The book says there're 3 stages in the act.
People can't just skip the Act 2 to true redemption. It says "Active, self-reflective struggle to see the silver lining is a key ingredient of maturity."
The guidelines I summaries is:
In our private relationships, we are on our own, and that calls for some self-awareness. Once we understand how and when we need to reduce dissonance, we can become more vigilant about the process and often nip it in the bud, catching ourselves before we slide too far down the pyramid. By looking at our actions critically and dispassionately, as if we were observing someone else, we stand a chance of breaking out of the cycle of action, followed by self-justification, followed by more committed action. We can learn to put a little space between what we feel and how we respond, insert a moment of reflection, and think about whether we really want to buy that canoe in January, really want to send good money after bad, really want to hold on to an opinion that is unfettered by facts.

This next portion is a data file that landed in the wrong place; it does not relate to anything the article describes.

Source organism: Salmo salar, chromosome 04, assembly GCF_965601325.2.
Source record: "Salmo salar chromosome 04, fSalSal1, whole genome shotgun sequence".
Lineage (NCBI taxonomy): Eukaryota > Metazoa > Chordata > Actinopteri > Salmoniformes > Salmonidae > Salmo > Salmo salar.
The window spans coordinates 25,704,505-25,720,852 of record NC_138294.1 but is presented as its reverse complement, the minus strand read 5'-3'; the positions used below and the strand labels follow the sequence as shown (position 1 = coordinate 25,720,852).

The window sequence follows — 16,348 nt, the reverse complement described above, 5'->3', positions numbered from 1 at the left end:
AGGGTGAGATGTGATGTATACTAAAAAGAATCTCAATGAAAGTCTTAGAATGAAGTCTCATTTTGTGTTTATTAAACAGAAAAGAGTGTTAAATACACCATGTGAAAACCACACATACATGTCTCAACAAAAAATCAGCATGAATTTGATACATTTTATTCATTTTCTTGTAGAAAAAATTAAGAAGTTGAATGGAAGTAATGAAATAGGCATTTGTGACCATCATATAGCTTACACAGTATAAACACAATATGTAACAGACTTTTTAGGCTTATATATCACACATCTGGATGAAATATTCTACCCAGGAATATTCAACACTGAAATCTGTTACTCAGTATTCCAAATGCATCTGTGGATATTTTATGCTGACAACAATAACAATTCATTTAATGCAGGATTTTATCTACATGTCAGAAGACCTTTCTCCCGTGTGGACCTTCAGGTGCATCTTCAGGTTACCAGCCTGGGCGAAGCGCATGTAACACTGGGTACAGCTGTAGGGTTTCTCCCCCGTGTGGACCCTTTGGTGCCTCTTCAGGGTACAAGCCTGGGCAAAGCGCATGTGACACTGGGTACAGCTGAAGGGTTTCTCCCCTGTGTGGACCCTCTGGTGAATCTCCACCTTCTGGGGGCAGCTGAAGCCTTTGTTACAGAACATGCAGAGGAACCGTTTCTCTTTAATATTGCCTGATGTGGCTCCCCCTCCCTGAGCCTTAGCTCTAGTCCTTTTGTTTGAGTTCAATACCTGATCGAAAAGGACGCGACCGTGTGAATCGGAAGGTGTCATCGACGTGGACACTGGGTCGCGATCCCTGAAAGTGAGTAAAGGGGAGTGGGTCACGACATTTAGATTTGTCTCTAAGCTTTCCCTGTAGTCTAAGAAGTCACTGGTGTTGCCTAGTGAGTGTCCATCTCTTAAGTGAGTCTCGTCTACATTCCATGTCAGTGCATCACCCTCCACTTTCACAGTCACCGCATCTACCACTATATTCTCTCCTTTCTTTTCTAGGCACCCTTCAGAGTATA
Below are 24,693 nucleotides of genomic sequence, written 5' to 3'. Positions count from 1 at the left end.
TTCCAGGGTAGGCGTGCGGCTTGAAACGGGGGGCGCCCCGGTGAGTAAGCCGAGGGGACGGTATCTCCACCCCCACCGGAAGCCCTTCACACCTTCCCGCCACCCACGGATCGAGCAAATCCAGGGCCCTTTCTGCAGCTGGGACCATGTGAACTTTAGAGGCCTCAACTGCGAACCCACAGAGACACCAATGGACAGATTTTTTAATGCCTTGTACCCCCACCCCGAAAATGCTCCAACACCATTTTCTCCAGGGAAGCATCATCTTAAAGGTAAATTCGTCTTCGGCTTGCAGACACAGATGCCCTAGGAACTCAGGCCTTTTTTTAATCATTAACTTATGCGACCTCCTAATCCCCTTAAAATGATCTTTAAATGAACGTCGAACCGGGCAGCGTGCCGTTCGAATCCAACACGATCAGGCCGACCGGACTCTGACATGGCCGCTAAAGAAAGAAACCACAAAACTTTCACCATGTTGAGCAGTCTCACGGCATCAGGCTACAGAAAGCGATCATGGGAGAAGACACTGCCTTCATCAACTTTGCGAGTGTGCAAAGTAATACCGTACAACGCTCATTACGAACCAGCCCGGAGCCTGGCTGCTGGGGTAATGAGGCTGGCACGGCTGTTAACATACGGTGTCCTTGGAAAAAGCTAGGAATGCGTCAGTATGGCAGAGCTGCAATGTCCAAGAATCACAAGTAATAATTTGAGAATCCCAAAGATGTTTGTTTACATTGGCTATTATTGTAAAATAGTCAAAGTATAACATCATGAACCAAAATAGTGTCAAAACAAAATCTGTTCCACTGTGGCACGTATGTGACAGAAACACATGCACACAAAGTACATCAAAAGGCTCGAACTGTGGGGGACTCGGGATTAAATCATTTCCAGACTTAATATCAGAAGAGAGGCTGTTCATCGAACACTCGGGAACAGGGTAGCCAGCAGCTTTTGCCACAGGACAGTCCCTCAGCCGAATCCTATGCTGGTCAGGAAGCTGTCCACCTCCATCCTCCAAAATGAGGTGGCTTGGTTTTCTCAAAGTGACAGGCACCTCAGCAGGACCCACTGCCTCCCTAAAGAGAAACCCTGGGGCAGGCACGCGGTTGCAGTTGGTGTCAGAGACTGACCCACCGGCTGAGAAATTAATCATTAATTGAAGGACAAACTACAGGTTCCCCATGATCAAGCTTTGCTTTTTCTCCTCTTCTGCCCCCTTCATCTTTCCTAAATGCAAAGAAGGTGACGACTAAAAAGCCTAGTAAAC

Because most of us are not automatically self-correcting and because our blind spots keep us from knowing when we need to be, external procedures must be in place to correct the errors that human beings will inevitably make and reduce the chances of future ones.
Something we did can be separated from who we are and who we want to be. Our past selves need not be a blueprint for our future selves.
The road to redemption starts with the understanding that who we are includes what we have done but also transcends it, and the vehicle for transcending it is self-compassion.
Getting to true self-compassion is a process; it does not happen overnight. It does not mean forgetting the harm or error, as in “Ah, well, I’m basically a good, kind person, so I’ll treat myself gently and move on.” No; you might be a good, kind person but you are one who committed a grievously harmful act. That’s part of you now, of who you are. But it need not be all of you. It need not define you—unless you keep justifying that act mindlessly.
At last, as the book says, the most dangerous thing is not you make a mistake and find an excuse to escape from it, it's the terrible thing you committed and are still being blind about it. I was that person, and I'm feeling extremely thankful for this book to make me open my eyes and reflect on past events.